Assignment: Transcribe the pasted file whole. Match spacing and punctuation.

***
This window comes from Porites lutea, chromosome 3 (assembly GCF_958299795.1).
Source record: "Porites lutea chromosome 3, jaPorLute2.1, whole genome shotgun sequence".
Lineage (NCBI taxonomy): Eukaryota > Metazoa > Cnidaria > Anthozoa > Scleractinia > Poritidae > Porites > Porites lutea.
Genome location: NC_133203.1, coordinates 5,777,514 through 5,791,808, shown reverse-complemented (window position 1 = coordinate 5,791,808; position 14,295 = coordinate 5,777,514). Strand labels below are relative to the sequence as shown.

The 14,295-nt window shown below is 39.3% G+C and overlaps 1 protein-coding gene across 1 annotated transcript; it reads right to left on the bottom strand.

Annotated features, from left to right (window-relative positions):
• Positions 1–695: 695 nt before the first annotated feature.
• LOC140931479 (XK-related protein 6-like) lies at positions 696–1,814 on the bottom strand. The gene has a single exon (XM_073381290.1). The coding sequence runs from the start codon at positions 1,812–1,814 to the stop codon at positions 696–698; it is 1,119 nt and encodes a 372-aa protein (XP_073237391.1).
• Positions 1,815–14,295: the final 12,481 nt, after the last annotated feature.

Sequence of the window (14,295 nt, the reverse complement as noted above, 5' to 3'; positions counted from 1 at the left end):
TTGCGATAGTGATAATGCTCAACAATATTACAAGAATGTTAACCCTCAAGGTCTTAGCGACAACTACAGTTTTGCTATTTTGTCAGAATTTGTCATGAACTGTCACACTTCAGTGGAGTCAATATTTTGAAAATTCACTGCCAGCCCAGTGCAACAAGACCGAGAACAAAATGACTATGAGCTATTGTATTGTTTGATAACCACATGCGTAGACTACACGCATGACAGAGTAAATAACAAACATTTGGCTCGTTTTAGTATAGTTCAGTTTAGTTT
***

This window comes from Porites lutea, chromosome 3 (assembly GCF_958299795.1).
Source record: "Porites lutea chromosome 3, jaPorLute2.1, whole genome shotgun sequence".
Lineage (NCBI taxonomy): Eukaryota > Metazoa > Cnidaria > Anthozoa > Scleractinia > Poritidae > Porites > Porites lutea.
Genome location: NC_133203.1, coordinates 5,777,514 through 5,791,808, shown reverse-complemented (window position 1 = coordinate 5,791,808; position 14,295 = coordinate 5,777,514). Strand labels below are relative to the sequence as shown.

The 14,295-nt window shown below is 39.3% G+C and overlaps 1 protein-coding gene across 1 annotated transcript; it reads right to left on the bottom strand.

Annotated features, from left to right (window-relative positions):
• Positions 1–695: 695 nt before the first annotated feature.
• LOC140931479 (XK-related protein 6-like) lies at positions 696–1,814 on the bottom strand. The gene has a single exon (XM_073381290.1). The coding sequence runs from the start codon at positions 1,812–1,814 to the stop codon at positions 696–698; it is 1,119 nt and encodes a 372-aa protein (XP_073237391.1).
• Positions 1,815–14,295: the final 12,481 nt, after the last annotated feature.

Sequence of the window (14,295 nt, the reverse complement as noted above, 5' to 3'; positions counted from 1 at the left end):
TTGCGATAGTGATAATGCTCAACAATATTACAAGAATGTTAACCCTCAAGGTCTTAGCGACAACTACAGTTTTGCTATTTTGTCAGAATTTGTCATGAACTGTCACACTTCAGTGGAGTCAATATTTTGAAAATTCACTGCCAGCCCAGTGCAACAAGACCGAGAACAAAATGACTATGAGCTATTGTATTGTTTGATAACCACATGCGTAGACTACACGCATGACAGAGTAAATAACAAACATTTGGCTCGTTTTAGTATAGTTCAGTTTAGTTT